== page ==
"I've been in some rough weather for awhile with winds steady at 40-45 knots with higher gusts," she wrote Wednesday on her blog. It took her two hours to repair a torn sail in the wind and high waves, and her internet connection on board her 40-foot boat, Wild Eyes, was failing, she wrote.

CNN's Alan Duke, Allison Blakely and Irving Last contributed to this report.

soundoff (1,190 Responses)
  1. Stephanie

    Abby is OK! her parents posted to her blog last night...she is fine....vessel should be with her soon.

    June 11, 2010 at 9:13 am | Report abuse |
  2. George Oommen

    I am glad she is alive.Who is going to meet the expense of search and rescue operation? Is it parents, tax payers of some country or BP?

    June 11, 2010 at 10:20 am | Report abuse |
  3. cc

    I am saying my prayers that shw will be found alive. The parents should be charged with endangering the welfare of a CHILD, yes child. Who lets a minor do a stunt like that? She risked her life for a world record? It doesn't seem like that was a very intelligent decision.

    June 11, 2010 at 1:27 pm | Report abuse |
  4. cc

    I am praying that she will be found alive. The parents should be charged with endangering the welfare of a child, yes CHILD. Who lets a minor do a stunt like that? She risked her life for a world record? Not a very intelligent or mature decision.

    June 11, 2010 at 1:33 pm | Report abuse |
  5. bbdj

    well even if i think she is too young all ai want to see her come home safe i live a few citys aways

    June 12, 2010 at 2:38 am | Report abuse |
  6. PaulaKay

    During the Depression many teen-aged boys and girls (mostly boys) left home and lived on the road. They did this for many reasons: one less child in the home to feed, looking for work, looking for independence and thrills. Yes, there were many dangerous days, loneliness, hunger yet these kids learned to care for themselves, some became very successful later in life. In fact, my dad was on the road for a while in the 30's. Hitchiking around Hy 99 in California looking for work. Certainly no one was talking about prosecuting these kids' parents.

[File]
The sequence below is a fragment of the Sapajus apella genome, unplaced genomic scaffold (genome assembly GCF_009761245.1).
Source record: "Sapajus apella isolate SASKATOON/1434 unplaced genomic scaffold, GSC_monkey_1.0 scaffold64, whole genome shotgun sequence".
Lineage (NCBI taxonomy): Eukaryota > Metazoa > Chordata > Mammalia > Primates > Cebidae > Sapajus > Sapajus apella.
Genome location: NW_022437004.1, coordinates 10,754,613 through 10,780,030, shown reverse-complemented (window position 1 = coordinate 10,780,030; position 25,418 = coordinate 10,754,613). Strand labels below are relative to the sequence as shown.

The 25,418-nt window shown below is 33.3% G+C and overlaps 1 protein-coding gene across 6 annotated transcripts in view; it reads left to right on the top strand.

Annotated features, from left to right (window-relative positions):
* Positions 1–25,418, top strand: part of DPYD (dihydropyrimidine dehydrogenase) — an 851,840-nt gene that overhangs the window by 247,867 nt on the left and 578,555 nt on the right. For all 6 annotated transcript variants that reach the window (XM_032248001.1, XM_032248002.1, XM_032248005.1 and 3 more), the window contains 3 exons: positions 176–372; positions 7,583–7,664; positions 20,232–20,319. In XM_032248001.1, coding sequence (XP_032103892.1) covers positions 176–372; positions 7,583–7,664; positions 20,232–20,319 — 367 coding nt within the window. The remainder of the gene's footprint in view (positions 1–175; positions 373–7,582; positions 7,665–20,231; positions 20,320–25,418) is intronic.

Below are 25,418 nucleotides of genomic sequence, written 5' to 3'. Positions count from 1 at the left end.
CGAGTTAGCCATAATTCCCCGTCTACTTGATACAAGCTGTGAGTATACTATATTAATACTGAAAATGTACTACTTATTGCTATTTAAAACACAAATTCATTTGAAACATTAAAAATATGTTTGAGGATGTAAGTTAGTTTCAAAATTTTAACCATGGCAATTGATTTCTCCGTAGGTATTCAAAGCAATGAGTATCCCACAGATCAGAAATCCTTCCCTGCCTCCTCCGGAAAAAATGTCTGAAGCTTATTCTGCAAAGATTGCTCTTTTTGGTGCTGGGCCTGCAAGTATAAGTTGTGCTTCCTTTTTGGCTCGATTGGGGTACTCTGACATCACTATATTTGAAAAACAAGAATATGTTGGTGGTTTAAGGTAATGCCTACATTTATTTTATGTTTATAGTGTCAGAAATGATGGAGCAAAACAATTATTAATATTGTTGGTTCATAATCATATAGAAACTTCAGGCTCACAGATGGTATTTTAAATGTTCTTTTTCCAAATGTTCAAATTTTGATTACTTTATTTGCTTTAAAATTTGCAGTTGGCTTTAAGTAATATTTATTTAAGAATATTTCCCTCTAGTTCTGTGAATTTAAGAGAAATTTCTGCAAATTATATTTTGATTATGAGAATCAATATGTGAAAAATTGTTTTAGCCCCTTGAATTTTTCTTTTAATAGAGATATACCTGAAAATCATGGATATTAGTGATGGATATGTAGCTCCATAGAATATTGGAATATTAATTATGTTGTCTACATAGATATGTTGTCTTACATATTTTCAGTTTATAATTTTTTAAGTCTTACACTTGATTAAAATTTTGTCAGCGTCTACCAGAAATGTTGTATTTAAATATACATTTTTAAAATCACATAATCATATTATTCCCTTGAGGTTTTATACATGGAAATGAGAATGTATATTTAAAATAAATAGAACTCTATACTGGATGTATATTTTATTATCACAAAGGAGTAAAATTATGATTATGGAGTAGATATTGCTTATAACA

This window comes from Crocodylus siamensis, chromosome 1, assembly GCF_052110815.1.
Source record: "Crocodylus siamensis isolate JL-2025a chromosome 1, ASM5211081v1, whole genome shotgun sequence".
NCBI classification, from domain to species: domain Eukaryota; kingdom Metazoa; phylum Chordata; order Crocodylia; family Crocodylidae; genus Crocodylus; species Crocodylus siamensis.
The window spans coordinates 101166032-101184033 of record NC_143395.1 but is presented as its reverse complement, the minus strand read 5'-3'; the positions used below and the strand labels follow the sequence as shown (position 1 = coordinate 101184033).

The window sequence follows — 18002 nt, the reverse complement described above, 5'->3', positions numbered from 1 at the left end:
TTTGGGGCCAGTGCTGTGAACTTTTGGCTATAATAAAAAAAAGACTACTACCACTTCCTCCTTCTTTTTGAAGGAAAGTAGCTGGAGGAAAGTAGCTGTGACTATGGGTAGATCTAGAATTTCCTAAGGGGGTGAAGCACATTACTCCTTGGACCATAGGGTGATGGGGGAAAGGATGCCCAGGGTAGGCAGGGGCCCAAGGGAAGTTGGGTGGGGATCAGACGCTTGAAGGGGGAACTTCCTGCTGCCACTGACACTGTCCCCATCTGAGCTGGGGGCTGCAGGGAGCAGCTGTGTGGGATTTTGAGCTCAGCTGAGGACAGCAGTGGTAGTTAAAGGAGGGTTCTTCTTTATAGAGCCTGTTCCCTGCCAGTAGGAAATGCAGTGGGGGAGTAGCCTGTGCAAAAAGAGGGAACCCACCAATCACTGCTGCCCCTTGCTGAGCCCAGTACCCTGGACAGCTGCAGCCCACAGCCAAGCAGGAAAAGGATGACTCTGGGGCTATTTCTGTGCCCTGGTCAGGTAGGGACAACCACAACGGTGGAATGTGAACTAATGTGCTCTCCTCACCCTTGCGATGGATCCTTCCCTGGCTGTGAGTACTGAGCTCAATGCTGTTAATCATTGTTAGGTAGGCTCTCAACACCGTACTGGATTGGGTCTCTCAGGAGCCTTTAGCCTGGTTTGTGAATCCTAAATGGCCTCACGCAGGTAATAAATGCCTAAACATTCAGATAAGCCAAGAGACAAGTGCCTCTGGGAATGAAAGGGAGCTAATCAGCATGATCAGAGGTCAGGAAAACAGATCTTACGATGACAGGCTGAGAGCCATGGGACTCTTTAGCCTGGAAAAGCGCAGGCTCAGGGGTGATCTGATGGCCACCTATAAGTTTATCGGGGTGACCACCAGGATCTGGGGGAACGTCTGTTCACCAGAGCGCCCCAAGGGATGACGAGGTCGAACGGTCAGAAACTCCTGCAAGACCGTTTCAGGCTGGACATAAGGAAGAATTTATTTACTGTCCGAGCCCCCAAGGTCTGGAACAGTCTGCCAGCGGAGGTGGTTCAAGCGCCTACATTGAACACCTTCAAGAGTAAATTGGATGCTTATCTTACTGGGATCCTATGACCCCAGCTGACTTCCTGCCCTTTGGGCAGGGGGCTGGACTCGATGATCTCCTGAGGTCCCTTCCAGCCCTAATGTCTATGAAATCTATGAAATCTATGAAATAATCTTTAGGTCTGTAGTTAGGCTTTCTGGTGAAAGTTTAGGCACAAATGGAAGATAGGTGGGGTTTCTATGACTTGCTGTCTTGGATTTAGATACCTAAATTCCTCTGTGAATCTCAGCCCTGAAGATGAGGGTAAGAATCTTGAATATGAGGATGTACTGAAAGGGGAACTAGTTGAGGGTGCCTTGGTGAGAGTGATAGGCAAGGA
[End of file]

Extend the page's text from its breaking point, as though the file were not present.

There was a v. good episode on PBS last month about these kids who rode railroad cars and follow-ups with them in their 70's talking about the experience. Of course, we never want our country to return to that level of hard times, but it does help keep things in perspective, especially when today we wrap our kids in emotional bubble wrap and deprive them of the experiences of pain, decision-making, physical joy of movement, independence.

    June 12, 2010 at 1:33 pm | Report abuse |
  7. s. Stacey

    My prayers go out to her and her family. All of u people who have ur negative opinions should really keep them to yourselves at this point. Her family is going through a lot right now. And what really is the difference if this girl was 16 or 20.. The risks are still the same. This family probably lives a different life than most of you squares... People are on here (I.e Jessica V) talking about how they lock their kids in the house..they won't know how to act when they finally get out of your house. They are going to go wild with a little bit of freedom. Anyway, I think she's brave.. I wouldn't choose to sail around the world.. but she's brave. Most of u lames that are judging her and her family's decision are unhappy with your own boring lives anyway.. I guess she should be more like u.

    June 16, 2010 at 9:42 am | Report abuse |
  8. Liz

    Wow, some pretty heartless and disgusting comments on here.

    16 is a young adult by my standards and plenty old enough to decide to go adventuring. The infantilization of the rich world's youth is absurd. I have two young children and I can only dream that they'll grow up to be as independent, skilled and adventurous as this young woman. Geez.

    Where would the world be without bright young adventurers like this? I'm glad she's okay.

    June 18, 2010 at 5:41 pm | Report abuse |